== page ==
The capitalist free market economic model is at its very essence flawed because it attempts to defy the laws of nature. In the artificial economy, resources are harvested, usually in excess of what is actually needed. Then, those resources are converted to goods, and at the end of their life, thrown away. Nature neither over-indulges nor makes garbage. Organisms that do not limit their consumption are quickly done away with. We think we have fooled the system, but Mother Nature will undoubtedly have the last laugh.

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  2. 2. jtizzi 8:03 pm 01/19/2011

    I think this is missing the point. A lot of stuff has been done on this, my favorite is Mutual Aid: A Factor of Evolution by Kropotkin. We need to not figure out how to make these unsustainable institutions more durable but instead ask more fundamental questions about our society.

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  3. 3. jtdwyer 1:03 am 01/20/2011

    Perhaps a better question would be: can economic models predict humanity’s effects on the ecology? Since humanity now overburdens the planet, the answer should be obvious!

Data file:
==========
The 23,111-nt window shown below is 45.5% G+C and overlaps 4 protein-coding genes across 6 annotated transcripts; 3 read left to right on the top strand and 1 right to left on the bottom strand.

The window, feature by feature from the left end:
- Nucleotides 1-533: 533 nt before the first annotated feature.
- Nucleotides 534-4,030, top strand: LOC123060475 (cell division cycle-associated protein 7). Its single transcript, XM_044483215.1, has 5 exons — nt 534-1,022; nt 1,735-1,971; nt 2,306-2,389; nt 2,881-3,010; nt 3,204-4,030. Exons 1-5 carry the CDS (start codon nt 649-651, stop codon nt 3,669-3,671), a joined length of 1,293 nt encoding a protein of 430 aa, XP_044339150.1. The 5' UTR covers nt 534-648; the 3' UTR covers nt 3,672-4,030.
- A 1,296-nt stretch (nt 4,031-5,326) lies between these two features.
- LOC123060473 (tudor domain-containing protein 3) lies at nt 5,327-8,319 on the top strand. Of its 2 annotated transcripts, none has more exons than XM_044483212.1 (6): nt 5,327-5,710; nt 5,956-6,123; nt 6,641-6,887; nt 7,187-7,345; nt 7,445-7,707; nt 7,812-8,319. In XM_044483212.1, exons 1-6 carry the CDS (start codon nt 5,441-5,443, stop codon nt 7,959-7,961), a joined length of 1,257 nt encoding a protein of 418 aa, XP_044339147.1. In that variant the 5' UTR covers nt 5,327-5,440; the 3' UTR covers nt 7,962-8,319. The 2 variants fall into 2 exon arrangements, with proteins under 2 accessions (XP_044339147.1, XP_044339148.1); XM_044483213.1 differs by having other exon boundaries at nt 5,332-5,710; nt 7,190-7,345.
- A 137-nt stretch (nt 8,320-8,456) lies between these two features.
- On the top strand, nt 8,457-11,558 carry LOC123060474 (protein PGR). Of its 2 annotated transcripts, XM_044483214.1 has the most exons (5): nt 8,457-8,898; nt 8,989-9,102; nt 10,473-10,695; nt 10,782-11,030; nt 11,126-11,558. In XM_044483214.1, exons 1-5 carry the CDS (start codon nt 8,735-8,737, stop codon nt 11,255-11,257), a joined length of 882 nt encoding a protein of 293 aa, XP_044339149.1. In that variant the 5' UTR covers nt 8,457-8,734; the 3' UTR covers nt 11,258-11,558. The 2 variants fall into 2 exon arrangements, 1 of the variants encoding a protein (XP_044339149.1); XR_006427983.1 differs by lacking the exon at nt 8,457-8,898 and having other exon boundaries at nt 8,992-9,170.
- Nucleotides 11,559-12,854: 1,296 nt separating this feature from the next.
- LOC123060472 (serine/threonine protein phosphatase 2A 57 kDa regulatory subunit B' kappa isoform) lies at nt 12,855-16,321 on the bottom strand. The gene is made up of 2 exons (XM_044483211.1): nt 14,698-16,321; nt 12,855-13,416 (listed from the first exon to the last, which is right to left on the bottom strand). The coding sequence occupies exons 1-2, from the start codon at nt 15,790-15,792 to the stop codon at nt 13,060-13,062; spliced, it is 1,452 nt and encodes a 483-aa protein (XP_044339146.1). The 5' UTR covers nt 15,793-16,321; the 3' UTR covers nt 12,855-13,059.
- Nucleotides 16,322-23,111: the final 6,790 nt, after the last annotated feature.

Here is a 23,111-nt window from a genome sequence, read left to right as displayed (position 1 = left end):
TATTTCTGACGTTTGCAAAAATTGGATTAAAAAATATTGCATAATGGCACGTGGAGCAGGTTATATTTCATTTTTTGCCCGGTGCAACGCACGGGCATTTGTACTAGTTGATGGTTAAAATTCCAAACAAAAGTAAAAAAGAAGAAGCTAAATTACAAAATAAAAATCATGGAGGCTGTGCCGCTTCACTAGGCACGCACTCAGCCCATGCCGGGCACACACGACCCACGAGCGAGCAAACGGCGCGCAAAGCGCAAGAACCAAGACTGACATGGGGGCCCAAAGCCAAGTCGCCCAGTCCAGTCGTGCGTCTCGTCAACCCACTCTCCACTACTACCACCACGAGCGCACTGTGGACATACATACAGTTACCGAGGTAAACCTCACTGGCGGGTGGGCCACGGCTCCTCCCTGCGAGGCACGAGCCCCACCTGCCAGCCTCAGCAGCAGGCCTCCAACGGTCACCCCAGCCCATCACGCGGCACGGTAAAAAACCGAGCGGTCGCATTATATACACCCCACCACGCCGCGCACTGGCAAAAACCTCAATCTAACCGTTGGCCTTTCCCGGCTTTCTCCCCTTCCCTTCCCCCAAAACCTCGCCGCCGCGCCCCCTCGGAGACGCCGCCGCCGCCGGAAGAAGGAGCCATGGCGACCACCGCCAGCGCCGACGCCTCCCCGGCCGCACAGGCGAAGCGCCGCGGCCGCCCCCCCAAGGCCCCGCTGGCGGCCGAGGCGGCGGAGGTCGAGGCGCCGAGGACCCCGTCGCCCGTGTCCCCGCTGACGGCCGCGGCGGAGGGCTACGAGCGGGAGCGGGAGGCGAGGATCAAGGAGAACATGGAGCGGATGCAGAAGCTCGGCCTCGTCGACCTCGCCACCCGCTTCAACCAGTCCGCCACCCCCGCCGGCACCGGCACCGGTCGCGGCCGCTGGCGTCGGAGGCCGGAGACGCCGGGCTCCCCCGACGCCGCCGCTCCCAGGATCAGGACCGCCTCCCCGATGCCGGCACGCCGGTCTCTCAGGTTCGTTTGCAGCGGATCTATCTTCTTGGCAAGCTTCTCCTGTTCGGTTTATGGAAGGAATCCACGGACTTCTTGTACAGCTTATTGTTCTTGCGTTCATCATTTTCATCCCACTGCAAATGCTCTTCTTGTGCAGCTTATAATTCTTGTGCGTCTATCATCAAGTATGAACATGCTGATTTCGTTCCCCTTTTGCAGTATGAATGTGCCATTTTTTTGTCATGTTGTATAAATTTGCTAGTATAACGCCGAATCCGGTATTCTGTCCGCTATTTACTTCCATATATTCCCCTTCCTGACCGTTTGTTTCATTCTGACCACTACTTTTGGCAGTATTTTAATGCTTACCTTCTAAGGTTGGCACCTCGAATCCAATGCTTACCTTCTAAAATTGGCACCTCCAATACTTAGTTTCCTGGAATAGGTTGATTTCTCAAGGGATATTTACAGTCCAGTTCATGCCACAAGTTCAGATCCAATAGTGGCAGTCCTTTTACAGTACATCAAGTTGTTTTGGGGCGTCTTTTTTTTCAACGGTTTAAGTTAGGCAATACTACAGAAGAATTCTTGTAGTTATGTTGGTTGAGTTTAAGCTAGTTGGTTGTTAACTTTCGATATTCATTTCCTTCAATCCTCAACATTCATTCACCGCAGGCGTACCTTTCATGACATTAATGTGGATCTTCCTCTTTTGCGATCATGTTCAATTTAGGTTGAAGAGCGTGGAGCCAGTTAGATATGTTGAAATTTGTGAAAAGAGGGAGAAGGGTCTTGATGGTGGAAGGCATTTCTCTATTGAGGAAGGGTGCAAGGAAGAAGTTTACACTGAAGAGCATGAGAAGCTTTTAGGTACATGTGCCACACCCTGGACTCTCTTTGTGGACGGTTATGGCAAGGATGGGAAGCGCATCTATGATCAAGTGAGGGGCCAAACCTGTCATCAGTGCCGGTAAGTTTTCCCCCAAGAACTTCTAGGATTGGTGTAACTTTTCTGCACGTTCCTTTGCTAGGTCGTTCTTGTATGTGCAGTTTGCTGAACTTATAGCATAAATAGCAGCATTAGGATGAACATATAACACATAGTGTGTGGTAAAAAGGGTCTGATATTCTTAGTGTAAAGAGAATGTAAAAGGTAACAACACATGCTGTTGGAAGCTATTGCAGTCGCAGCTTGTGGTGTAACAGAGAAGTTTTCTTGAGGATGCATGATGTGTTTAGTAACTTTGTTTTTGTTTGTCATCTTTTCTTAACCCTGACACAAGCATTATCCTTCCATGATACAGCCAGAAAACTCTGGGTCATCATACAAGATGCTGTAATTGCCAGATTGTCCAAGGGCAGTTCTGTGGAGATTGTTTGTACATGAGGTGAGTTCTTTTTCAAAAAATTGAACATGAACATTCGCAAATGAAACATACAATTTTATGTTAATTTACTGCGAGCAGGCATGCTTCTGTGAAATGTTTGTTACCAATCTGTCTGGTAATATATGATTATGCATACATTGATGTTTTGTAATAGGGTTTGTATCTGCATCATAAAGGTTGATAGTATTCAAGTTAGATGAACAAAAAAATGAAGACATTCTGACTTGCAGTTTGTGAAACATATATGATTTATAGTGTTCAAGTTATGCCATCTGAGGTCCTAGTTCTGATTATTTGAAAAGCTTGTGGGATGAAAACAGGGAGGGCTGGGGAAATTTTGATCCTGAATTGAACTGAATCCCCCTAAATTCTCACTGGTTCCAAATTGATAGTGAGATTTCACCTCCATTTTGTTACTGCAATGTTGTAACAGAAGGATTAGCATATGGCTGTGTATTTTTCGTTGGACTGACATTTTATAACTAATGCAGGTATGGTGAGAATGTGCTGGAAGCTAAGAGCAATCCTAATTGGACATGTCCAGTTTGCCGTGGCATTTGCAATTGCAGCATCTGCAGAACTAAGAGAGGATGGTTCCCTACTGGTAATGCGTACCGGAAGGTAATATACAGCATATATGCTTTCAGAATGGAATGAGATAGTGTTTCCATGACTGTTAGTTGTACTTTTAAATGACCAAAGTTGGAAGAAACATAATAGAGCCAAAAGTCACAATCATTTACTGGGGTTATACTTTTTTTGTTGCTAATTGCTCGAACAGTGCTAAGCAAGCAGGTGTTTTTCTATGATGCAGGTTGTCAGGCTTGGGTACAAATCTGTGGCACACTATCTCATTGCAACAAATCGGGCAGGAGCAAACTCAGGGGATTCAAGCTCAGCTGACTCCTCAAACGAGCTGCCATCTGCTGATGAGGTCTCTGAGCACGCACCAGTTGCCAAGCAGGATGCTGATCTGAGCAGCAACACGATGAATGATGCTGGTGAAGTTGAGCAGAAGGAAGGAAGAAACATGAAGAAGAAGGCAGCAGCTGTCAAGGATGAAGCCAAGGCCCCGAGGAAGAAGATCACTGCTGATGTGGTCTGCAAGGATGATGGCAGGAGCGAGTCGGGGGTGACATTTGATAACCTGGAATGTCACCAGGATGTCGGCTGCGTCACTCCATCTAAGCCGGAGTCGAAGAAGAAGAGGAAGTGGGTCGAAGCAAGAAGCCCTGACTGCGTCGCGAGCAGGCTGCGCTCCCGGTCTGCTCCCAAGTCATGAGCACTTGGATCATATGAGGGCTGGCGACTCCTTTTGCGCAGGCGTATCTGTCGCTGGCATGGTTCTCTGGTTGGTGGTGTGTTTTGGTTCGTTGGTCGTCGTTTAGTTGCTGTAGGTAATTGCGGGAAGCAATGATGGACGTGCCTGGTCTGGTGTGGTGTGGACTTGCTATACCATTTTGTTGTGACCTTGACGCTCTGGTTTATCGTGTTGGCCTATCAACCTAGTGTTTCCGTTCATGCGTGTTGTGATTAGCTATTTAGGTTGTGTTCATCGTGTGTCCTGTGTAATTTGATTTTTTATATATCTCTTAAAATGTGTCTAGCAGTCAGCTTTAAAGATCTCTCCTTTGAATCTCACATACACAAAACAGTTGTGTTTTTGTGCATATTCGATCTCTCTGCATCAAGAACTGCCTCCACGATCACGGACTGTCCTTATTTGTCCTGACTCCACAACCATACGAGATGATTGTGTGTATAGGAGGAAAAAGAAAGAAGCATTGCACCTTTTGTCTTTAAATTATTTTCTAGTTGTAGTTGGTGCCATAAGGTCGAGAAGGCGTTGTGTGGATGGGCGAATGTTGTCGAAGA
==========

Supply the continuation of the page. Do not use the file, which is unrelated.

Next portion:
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  4. 4. bucketofsquid 10:09 am 01/21/2011

    You seem to know nothing about ecosystems. Nature produces excess of everything constantly. My crab apple tree produces abundant fruit and the animals only eat a tiny portion. The rest ends up making my yard a squishy mine field of rotten applettes. In nature animals try to eat when hungry. They also tend to eat when not hungry so as to store fat for later when they are less successful hunting or foraging.

    The capitalist economy mirrors nature better than any other. The lower level people are the herbivors and the higher levels are the predators. See a wolf rip a bunny apart and eat it while it hasn’t yet died and you will see a parallel of a bank foreclosing on someone that lost their job and can’t make mortgage payments. Nature is ugly and brutal and so is unregulated capitalism.

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  5. 5. bucketofsquid 10:14 am 01/21/2011

    Every day I ponder which scenario I would prefer;